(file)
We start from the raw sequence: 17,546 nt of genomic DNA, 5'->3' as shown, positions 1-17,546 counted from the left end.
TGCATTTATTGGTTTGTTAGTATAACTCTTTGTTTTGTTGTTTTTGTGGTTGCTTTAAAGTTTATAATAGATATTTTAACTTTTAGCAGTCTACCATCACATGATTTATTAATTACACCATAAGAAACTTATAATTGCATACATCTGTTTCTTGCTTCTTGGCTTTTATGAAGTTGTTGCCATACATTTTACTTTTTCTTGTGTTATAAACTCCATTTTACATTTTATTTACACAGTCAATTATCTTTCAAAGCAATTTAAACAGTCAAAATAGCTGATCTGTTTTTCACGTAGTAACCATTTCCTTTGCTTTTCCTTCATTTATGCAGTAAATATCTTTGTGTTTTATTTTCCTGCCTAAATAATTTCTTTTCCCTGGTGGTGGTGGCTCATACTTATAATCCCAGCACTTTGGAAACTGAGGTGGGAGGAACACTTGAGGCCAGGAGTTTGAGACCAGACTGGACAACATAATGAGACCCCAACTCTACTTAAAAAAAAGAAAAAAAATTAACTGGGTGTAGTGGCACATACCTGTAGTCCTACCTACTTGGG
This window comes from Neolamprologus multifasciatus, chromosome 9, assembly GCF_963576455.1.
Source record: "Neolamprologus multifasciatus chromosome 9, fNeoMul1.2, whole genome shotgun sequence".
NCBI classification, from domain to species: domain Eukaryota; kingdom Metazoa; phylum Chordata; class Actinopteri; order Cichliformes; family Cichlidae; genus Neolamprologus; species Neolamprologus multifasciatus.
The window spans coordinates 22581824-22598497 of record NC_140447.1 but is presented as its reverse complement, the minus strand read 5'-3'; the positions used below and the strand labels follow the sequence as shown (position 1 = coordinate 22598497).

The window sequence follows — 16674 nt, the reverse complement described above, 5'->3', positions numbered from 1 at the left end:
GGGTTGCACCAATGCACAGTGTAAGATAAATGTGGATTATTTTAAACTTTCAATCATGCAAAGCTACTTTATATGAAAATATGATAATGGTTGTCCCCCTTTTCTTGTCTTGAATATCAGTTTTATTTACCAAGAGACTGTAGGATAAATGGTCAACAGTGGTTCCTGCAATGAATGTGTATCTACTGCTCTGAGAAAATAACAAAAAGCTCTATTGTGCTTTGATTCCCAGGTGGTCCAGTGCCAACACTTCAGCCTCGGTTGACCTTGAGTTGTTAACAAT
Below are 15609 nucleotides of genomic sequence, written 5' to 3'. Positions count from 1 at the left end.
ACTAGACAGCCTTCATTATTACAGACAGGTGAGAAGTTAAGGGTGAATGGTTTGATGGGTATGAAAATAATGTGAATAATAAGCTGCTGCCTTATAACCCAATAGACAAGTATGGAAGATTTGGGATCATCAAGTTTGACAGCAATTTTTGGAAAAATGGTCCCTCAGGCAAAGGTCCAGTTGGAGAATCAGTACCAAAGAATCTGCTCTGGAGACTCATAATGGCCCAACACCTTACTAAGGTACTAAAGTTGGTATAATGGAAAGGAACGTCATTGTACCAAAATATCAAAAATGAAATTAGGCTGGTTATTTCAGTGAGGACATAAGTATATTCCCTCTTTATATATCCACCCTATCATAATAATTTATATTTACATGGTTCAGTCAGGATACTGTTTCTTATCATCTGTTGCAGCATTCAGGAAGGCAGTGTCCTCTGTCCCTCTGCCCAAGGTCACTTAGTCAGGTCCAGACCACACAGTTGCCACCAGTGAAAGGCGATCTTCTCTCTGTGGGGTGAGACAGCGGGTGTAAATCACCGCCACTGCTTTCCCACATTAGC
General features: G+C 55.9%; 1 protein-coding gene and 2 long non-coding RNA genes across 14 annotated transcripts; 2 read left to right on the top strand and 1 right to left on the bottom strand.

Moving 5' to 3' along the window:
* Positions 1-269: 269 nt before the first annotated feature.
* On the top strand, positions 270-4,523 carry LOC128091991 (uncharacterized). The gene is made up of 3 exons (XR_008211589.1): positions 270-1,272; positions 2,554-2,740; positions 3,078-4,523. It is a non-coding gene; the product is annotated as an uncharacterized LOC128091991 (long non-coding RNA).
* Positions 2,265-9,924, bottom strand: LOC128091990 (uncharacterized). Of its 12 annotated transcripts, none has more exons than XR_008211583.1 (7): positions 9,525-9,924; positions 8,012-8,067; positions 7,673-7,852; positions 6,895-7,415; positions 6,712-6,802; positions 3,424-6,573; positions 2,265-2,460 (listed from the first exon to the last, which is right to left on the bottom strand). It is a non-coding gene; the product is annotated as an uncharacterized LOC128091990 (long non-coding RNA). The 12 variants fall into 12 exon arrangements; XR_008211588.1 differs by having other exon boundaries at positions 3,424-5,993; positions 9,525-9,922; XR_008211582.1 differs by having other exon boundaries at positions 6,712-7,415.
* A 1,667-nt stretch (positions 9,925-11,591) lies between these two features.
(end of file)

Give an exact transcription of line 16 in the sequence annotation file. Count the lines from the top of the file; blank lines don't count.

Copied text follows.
* A 1,667-nt stretch (positions 9,925-11,591) lies between these two features.